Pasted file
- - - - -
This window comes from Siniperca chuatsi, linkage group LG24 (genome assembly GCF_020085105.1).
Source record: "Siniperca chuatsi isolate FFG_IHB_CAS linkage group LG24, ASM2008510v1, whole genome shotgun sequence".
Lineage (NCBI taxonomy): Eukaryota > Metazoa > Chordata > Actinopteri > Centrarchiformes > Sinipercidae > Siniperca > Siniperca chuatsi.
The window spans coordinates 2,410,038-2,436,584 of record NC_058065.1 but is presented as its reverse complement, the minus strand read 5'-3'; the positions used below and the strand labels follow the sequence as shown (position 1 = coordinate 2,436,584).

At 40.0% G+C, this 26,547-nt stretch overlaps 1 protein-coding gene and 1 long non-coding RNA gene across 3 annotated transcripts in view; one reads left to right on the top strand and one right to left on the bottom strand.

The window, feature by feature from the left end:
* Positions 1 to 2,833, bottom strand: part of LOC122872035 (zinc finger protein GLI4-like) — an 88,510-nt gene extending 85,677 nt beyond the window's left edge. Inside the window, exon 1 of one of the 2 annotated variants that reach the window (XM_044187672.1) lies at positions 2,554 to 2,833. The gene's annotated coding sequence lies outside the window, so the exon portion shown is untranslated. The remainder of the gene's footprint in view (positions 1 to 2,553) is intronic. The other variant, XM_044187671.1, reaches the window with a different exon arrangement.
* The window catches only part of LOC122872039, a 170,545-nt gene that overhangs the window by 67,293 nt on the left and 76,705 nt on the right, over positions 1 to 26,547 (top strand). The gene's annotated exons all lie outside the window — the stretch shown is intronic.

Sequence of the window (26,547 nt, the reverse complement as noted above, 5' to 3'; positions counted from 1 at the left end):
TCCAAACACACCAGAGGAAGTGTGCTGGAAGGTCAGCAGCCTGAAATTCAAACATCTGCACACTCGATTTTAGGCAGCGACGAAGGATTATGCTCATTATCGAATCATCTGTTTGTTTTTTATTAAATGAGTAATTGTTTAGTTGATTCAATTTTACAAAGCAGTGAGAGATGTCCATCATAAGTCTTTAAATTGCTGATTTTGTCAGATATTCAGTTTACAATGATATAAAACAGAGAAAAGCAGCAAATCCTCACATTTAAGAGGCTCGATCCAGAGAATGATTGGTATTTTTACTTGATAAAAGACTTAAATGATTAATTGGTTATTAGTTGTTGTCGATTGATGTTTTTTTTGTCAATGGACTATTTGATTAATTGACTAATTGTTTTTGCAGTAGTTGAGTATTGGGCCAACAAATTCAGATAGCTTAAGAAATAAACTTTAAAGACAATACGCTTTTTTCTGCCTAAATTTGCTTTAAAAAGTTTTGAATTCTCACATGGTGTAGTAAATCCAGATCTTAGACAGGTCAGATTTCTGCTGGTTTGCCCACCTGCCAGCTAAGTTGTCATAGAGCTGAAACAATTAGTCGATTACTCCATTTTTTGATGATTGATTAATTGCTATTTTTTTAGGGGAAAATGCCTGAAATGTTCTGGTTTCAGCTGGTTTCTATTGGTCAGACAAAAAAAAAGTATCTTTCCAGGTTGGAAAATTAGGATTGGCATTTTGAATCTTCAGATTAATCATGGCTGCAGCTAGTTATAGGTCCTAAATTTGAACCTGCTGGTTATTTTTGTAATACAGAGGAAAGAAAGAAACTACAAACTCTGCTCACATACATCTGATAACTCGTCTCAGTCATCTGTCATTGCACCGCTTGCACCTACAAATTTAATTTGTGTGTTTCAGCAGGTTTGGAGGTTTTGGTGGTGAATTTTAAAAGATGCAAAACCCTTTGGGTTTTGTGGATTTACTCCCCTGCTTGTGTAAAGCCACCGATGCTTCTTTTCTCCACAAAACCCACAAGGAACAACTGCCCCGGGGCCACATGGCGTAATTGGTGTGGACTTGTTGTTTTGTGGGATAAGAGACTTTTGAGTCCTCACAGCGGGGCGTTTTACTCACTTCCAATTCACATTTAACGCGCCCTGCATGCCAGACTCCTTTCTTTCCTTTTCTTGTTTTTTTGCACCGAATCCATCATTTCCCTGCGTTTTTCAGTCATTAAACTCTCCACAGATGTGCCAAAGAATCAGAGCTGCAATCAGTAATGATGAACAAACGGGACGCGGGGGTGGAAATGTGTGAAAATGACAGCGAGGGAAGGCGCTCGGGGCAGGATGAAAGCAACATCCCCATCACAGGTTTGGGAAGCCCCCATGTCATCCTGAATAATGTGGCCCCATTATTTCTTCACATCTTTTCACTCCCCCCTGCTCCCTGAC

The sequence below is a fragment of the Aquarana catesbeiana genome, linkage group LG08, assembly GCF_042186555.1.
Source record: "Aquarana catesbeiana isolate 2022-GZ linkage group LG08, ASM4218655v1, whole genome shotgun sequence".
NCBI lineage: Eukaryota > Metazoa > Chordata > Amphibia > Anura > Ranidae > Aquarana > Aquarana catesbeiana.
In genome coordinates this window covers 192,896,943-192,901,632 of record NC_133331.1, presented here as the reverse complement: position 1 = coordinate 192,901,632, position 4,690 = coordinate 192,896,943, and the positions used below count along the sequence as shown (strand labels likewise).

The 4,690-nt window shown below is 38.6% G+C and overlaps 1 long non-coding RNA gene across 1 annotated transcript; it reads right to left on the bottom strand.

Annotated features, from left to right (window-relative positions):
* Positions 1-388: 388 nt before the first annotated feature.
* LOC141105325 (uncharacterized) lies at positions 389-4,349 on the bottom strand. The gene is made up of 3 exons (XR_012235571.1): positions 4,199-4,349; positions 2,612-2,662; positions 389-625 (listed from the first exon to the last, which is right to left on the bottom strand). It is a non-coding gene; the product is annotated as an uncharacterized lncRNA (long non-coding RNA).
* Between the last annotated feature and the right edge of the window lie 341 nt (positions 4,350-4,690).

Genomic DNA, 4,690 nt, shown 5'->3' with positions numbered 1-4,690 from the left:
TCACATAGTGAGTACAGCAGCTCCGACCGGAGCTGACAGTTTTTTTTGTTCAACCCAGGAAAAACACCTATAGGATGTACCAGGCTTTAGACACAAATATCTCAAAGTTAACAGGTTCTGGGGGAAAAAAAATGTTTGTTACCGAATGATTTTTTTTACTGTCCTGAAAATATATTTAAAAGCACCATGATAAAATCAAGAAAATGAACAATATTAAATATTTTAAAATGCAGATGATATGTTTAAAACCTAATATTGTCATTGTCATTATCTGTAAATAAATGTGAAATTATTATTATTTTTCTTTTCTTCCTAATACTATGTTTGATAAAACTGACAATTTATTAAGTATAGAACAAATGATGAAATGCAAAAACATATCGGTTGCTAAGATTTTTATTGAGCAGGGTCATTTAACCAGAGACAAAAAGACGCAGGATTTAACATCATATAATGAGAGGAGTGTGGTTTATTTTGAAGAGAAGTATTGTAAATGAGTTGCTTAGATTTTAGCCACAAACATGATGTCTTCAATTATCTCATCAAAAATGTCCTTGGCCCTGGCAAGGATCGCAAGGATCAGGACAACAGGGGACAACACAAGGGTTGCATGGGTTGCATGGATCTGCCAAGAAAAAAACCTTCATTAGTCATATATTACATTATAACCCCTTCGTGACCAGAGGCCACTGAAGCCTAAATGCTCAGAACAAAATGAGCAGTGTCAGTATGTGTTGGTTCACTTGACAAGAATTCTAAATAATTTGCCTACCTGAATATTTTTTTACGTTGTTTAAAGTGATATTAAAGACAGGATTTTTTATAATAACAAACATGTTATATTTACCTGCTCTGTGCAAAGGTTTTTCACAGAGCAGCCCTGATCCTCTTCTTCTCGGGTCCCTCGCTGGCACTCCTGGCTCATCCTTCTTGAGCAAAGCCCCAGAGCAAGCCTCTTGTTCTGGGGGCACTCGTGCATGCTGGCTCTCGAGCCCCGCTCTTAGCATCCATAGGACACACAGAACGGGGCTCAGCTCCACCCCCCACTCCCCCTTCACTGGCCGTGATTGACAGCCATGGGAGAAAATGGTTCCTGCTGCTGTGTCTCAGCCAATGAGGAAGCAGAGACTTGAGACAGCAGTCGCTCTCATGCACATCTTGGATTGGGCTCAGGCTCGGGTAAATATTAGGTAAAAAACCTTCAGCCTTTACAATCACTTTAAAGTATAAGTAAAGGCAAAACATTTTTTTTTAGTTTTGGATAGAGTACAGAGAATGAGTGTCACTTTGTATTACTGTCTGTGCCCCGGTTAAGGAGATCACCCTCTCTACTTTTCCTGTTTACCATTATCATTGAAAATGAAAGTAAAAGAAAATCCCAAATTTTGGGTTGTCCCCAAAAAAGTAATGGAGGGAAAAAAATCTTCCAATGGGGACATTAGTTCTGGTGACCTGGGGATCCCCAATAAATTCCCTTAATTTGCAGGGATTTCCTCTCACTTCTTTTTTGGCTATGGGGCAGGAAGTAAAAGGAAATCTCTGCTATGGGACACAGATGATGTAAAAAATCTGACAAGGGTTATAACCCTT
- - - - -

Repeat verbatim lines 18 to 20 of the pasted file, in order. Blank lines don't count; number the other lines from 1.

* LOC141105325 (uncharacterized) lies at positions 389-4,349 on the bottom strand. The gene is made up of 3 exons (XR_012235571.1): positions 4,199-4,349; positions 2,612-2,662; positions 389-625 (listed from the first exon to the last, which is right to left on the bottom strand). It is a non-coding gene; the product is annotated as an uncharacterized lncRNA (long non-coding RNA).
* Between the last annotated feature and the right edge of the window lie 341 nt (positions 4,350-4,690).

Genomic DNA, 4,690 nt, shown 5'->3' with positions numbered 1-4,690 from the left: